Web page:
The Libyan Françafrique

The Libyan Françafrique

For France, Libya is one of the most important countries and areas of influence in North Africa, and leader of Libyan National Army Khalifa Haftar is France’s long standing ally. Paris, while officially recognizing the legitimacy of the internationally recognized Government of National Accord (GNA) in Tripoli, prefers not to support the GNA, unlike neighboring Italy.

Despite Macron’s recent declarations “that Paris doesn’t back Haftar”, French ties with the General have a long history.

France-Libya ties

Negotiations and contacts with Haftar were conducted by France before 2011 mainly through the General Directorate for External Security. Since 2015, Paris has started to work on creating a positive portrayal of Haftar in the press, and Haftar’s vivid statements that he intends to fight terrorists were a good basis for this purpose.

Paris’s support for Haftar in 2016 is now declassified – including the fact that three French undercover soldiers were killed in a plane crash in Libya (near Benghazi).

In July 2017, Macron was trying to present an image of himself as an “objective” peacemaker and invited Haftar and Sarraj to talks – the president tried to use this, among other things, to improve his rating. Between 2017 and 2018, Paris provided military support to Eastern Libya by supporting Haftar’s offensive on Derna and Benghazi. However, according to sources in Eastern Libya, the French military did not actively participate in the battles, despite being on the front line, there were several dozen of them and they conducted military training as well as intelligence activities.

According to Le Monde , France has been training Haftar’s militia since 2015. Some sources  indicate that the French Armed Forces currently have a strength of 60 personnel and are based near the main headquarters of the LNA at the Benin airport. Representatives of the management team (3 senior officers of the French General Staff) have direct contact with the Haftar residence in Rajma and are periodically there.

The secret connections of Paris with Hafar

The active line of contact of Paris with Haftar is under the control of the minister of Foreign Affairs Jean-Yves Le Drian, who started talks with Haftar during the previous post of the minister of Defence. Michel Scarbonchi was responsible for Le Drian’s approach to Haftar. From 1997 to 2004 he was a MEP nominated by the Radical Left Party the Social Liberal Party, affiliated with the Socialist Party, which was dissolved in 2017. He then left politics and became an International Relations consultant. Since 2006, Scarbonchi began to advise and work as an analyst for the African region, moreover, he regularly cooperated with Yves Drian. In 2016, Scarbonici begins a dialogue with the “Haftar clan” through the diplomatic adviser Fadel el-Deeb (with the help of journalist Roumiana Ougartchinska – who presented Scarbonici to el-Deeb), who was already directly acquainted with Haftar. “No one has ordered me to do this, even as a parallel diplomacy,” Scarbonci says. “I understood that the key to future Libya was him. When you know geopolitics you immediately understand where the strong man is. Sarraj is a puppet in the hands of the UN and Islamist militias. Haftar was fighting him against the jihadists.”

Michel Scarbonchi was invited to Benghazi to meet Khalifa Haftar. “I spent about 4 hours with him, and I realize that this guy is a little Libyan De Gaulle,” said Michel Scarbonchi. Emmanuel Macron had just been elected. At the end of May, Michel Scarbonchi publishes a column in the Huffington Post titled “Why Macron must seize the Libyan file to finally find a way out”.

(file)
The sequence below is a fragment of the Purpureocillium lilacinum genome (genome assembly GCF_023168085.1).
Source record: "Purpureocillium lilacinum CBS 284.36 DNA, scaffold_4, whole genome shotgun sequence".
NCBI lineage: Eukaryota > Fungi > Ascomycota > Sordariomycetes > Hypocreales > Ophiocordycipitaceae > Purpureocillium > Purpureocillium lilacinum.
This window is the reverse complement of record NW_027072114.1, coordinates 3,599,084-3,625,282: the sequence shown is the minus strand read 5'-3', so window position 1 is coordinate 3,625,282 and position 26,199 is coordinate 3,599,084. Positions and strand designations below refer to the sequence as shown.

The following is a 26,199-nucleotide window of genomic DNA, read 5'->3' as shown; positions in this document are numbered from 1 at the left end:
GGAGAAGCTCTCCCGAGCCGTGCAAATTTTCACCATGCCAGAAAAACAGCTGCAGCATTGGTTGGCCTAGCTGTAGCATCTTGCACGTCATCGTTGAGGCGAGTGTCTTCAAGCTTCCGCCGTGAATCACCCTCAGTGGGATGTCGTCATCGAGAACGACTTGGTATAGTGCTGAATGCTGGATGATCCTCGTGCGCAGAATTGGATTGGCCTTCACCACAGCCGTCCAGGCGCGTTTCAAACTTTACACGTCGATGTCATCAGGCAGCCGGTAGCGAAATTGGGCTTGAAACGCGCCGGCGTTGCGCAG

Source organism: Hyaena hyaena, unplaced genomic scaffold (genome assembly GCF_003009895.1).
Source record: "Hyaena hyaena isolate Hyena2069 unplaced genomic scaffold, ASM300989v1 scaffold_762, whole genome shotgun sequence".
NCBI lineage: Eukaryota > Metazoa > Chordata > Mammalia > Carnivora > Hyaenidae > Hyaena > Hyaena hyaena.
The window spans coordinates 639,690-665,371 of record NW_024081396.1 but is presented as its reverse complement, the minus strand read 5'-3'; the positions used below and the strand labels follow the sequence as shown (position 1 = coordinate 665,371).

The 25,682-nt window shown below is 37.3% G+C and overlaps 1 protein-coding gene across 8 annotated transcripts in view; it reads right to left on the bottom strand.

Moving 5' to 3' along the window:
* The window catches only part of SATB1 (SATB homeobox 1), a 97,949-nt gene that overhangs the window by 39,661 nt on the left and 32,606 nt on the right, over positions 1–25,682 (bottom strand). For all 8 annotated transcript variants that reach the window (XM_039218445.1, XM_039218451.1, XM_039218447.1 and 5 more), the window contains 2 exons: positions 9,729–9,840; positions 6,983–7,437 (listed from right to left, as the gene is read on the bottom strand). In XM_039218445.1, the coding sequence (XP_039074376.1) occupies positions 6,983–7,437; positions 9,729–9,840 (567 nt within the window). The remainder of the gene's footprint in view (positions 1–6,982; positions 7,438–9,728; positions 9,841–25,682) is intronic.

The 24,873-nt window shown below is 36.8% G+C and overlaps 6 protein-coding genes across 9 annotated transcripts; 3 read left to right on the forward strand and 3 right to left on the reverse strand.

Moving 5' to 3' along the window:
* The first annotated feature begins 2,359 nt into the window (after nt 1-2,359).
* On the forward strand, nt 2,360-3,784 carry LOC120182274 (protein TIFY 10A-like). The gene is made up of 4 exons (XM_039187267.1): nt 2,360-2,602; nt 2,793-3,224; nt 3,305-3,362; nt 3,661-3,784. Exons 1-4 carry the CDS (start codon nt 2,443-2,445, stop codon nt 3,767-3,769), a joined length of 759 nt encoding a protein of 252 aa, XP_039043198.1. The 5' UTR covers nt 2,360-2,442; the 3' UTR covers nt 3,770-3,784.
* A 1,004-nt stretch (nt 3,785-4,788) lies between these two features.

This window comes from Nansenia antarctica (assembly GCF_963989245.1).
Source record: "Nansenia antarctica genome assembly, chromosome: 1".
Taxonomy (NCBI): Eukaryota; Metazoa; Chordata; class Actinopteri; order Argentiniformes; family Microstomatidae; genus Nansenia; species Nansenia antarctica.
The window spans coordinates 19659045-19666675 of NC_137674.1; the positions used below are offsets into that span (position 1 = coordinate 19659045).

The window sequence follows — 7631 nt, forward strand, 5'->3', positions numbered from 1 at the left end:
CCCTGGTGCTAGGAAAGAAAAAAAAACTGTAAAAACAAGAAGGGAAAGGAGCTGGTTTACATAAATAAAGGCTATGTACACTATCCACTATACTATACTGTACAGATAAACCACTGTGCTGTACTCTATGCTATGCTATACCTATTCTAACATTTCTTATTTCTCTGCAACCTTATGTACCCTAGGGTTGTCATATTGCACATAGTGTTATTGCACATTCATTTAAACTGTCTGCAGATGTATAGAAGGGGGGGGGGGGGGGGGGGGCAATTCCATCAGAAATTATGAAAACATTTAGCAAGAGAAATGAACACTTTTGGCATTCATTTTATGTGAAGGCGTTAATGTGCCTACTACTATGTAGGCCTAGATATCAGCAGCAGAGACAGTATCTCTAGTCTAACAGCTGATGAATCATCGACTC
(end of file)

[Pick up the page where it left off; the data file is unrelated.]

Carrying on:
Since Maсron came to power, Scarbonci has been collaborating with Le Drian, who was appointed head of Foreign Affairs. According rto the article of Jihâd Gillon (published in Jeune Afrique edition) Le Drian met Fadel el-Dib and started lobbying for support for Haftar at the Elysian Palace. A few months later, in July 2017, in La Celle-Saint-Cloud, Makron held an inter-Libyan meeting, where Sarraj and Haftar were present. Haftarbegan to be significantly legitimized on the international scene and became “part of the solution”, Le Drian notes. A year later, in May 2018, Macron initiated a second meeting, Paris actually claimed to be the main curator of the negotiation process, but the second meeting was a failure (no document was signed by the parties).

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Contacts with Haftar continued through Le Drian, who made regular trips to Benghazi. In March 2019, Haftar reproached Le Drian for not coming for a long time; the head of French diplomacy replied: “We were waiting for your victories!” A few weeks later, the marshal launched an offensive on Tripoli, and Sarraj accused France of supporting the offensive. Le Drian described Haftar as a partner in the fight against Salafi-jihadist terrorism in the Maghreb and the Sahel and called for his country’s participation in the Libyan conflict.

In a recent Opinion International article, Michel Scarbonchi  wrote that France had made several errors in the region which needed to be resolved. One such ‘error’ was not involving France and the European Union in the democratic development of Libya and leaving things to the UN  under the presidency of François Hollande. He called Sarraj a “puppet prime minister” and insisted on France playing a role in solving the conflict. He noted that, as the leader of the EU, France must oppose the Russian and Turkish threat in the region: “Can we organize a tripartite ‘Russia-Turkey-European Union’ meeting taking advantage of the new presidency of the European Council by Angela Merkel who, in line with the Berlin Conference, must bring the EU back into negotiations?”

The second important figure behind the Paris-Haftar Axis is politician Paul Soler (who has been called “Mr. Libya”), he himself was in Libya in 2011 and before the assassination of Gaddafi he was arrested, for which he earned respect in the Haftar clan. “He probably helped strengthen ties between Haftar and the French,” Scarbonchi explained.